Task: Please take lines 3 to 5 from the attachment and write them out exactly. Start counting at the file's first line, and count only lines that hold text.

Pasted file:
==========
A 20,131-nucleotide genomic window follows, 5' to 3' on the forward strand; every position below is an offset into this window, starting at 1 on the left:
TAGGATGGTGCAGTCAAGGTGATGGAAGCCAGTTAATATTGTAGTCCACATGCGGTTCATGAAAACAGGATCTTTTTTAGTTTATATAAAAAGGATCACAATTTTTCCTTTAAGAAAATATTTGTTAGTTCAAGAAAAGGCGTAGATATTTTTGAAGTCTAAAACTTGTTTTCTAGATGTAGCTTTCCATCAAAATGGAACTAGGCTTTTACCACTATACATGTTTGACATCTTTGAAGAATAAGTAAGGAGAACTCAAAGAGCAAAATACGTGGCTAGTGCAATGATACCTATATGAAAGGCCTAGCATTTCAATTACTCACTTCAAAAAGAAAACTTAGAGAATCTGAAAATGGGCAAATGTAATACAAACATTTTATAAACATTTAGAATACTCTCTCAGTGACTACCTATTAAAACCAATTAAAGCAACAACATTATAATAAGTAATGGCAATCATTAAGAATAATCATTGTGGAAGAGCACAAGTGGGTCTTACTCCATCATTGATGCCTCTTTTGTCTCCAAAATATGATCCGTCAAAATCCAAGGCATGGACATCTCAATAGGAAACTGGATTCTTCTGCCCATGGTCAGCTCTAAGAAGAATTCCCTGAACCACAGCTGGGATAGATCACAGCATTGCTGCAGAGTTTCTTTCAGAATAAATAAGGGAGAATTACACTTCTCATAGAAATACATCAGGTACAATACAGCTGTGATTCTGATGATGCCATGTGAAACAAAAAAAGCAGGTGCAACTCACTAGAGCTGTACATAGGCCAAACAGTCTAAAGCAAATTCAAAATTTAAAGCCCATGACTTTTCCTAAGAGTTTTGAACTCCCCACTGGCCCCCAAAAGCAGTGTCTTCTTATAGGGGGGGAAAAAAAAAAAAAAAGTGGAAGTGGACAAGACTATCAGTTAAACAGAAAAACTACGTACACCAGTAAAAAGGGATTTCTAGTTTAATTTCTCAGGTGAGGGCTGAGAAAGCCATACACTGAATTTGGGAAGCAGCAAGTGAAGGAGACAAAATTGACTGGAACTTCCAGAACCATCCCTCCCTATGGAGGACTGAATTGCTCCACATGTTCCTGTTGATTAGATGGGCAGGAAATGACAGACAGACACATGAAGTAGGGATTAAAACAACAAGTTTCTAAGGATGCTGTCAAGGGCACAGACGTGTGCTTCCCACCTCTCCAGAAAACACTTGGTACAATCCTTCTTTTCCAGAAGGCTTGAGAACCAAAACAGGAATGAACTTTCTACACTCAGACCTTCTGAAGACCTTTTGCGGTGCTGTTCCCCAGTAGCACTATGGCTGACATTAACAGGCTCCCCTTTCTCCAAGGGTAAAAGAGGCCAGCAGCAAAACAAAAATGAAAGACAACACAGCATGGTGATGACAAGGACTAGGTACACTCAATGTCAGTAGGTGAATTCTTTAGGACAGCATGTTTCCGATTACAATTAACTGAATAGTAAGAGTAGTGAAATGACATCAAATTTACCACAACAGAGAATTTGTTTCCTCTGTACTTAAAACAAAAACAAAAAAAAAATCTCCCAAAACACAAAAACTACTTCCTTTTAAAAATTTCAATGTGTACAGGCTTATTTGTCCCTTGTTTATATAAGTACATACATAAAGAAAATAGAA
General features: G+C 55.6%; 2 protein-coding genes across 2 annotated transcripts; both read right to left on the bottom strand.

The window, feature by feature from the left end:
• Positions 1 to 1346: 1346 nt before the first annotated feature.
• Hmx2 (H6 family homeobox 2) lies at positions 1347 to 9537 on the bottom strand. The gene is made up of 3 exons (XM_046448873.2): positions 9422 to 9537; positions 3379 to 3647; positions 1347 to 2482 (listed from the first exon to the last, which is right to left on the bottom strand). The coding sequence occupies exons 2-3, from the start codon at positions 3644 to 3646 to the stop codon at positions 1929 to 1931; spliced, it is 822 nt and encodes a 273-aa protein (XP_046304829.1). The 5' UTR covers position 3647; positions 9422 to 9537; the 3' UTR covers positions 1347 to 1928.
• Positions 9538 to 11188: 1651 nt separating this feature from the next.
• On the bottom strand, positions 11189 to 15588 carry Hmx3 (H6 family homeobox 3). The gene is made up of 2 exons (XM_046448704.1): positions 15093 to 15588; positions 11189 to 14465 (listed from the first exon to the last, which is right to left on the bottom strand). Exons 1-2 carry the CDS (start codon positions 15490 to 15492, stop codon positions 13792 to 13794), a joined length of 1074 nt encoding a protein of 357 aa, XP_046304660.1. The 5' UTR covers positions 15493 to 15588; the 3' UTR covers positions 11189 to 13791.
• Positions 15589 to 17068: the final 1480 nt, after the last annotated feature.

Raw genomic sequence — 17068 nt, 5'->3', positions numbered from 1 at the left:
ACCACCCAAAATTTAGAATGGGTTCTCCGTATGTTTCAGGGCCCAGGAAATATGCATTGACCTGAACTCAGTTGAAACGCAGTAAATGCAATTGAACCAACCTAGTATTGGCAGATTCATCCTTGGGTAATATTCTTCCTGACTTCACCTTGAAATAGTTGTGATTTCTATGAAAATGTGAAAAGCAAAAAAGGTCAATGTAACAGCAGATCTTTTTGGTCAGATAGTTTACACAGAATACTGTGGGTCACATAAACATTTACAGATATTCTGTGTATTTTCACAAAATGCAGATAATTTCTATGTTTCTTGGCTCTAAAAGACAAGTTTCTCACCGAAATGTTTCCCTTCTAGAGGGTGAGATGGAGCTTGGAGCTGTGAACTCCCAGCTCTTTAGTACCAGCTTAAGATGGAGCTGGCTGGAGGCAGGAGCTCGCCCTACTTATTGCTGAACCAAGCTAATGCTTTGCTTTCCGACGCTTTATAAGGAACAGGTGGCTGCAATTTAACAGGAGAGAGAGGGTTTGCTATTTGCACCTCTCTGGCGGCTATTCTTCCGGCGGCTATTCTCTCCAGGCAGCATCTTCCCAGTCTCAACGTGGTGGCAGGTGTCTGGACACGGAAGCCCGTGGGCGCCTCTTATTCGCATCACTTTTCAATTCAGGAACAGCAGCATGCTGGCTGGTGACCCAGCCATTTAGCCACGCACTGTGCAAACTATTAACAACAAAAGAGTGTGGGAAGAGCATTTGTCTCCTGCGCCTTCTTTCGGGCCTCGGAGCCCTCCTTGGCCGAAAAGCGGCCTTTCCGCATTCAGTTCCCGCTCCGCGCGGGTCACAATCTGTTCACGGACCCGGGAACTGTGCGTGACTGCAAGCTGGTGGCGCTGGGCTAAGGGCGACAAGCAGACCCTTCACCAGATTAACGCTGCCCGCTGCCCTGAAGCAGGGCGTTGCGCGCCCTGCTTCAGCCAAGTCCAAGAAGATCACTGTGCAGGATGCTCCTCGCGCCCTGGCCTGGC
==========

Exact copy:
General features: G+C 55.6%; 2 protein-coding genes across 2 annotated transcripts; both read right to left on the bottom strand.

The window, feature by feature from the left end:
• Positions 1 to 1346: 1346 nt before the first annotated feature.